Monday, 9 February 2009

The Greatest Bad Guys from Star Trek 4: Dukat

I have looked at some fantastic villains over the past three days. From the grandeur of Khan to the frightening Borg Queen and not forgetting the scheming Weyoun. But there is one more villain I want to highlight and again it is from thr Deep Space Nine series. That villain is Dukat.

On the surface Dukat is an unusual choice. Unlike Khan, this character did not have any superior abilities. Unlike the Borg Queen or Weyoun, he does not represent a formidable enemy. So, in effect we have, what is in reality, an ordinary guy. And that is exactly what makes Dukat such a great Sci Fi villain. Dukat was a bad man, no doubt about that, his actions and his motives were that of greed and selfishness, classic 'bad guy' traits that culminated in an overbearing and dangerous ego. However, the fascinating aspect of Dukat was the depth of his humanity. More than any other 'bad guy' on this list, he was the one you could empathise with.

His humanity came in many way. First his care for his own people. Something you could admire, although it was rooted in his own advancement. The fact that he believed he was doing the right thing during the Bajoran occupation (although he was ultimately ruthless). However his greatest moments came with the interaction between him and his daughter.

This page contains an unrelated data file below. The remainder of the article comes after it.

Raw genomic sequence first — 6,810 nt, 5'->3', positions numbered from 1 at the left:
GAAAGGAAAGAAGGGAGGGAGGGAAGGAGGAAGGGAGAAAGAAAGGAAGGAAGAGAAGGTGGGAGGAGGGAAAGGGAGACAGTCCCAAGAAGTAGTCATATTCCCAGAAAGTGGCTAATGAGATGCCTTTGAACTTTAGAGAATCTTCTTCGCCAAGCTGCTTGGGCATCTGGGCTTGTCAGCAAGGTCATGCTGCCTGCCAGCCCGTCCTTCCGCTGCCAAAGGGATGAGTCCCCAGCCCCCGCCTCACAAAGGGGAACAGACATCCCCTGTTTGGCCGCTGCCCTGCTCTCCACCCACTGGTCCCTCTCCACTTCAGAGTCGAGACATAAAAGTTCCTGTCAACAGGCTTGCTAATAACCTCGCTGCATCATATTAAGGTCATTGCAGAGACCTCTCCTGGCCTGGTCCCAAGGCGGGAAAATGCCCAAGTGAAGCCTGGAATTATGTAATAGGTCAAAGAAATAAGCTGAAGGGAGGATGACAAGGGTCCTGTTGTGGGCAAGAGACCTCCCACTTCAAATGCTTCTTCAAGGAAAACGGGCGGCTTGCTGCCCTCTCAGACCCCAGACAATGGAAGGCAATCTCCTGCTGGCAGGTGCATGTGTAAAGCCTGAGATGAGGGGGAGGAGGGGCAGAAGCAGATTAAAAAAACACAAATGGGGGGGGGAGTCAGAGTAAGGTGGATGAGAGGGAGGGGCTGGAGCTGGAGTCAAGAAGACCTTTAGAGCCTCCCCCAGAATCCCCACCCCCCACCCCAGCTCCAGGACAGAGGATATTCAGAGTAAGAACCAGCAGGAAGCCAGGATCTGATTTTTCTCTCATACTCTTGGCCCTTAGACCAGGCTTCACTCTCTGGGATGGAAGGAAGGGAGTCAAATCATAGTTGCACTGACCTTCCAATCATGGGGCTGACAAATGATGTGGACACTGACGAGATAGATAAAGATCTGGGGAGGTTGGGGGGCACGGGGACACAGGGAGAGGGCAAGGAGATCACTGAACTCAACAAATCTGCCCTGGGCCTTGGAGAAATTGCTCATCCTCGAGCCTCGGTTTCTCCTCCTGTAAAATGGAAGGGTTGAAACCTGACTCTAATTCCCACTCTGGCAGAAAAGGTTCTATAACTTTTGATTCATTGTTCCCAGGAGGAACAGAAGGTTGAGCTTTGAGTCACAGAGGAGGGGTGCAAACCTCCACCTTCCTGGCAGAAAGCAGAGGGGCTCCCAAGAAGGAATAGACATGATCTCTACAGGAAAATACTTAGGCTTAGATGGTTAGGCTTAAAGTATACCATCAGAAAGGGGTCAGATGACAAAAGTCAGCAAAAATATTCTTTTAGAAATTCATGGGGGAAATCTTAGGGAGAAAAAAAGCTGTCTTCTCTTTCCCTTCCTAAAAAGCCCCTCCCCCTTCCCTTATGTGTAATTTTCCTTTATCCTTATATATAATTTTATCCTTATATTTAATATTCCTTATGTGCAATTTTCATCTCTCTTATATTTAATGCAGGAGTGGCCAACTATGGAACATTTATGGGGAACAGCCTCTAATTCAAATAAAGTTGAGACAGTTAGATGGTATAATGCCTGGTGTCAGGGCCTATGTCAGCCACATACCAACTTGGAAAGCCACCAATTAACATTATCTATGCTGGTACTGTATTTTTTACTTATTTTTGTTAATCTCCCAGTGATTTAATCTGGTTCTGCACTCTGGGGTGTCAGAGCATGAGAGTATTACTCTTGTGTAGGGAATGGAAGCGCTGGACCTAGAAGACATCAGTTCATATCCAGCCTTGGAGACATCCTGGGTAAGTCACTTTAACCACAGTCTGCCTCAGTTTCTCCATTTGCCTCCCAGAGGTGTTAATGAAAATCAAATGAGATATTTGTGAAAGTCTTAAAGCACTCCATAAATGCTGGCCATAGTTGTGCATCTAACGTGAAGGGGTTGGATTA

Unlike many others that would have been in his position, the character of Dukat recognised, cared for and ultimately loved his own daughter. One of the most touching scenes in all of Star Trek is the moment when Dukat is reunited with his illegitimate child and instead of refusing to acknowledge her existence he accepted her even though it meant his own ruin. Later on, while Dukat becomes more venemous and destructive in himself, it is the love of his daughter that prevents him from becoming an entirely wretched person in the eyes of the viewer. And one of the most touching scenes on the whole of Star Trek is that of Dukat cradling his dying daughter in his arms, imploring his love to her. Trust me, it is touching.

The strength of Dukat's character did not come from brute force or alien freakishness. It came from the fact that on many levels he was so similar to Sisko, the hero of the Deep Space Nine. There were traits that the both of them shared and for the grace of a few decisions, Sisko could have been as bad as Dukat. Dukat's appeal did not come from some outlandish concept or look, but from the very fact that he was such a 3-D character. He was complex, capable of great compassion and could even justify his actions in what would seem a rational way. Dukat was not so much an ordinary enemy, but the enemy from within. His very 'human' nature, his complexities, his love and his personal tragedy made sure that the character had far more appeal than any other villain on the Star Trek franchise.

Dukat, a villain of many shades, tragic and fearsome, but ultimately human.

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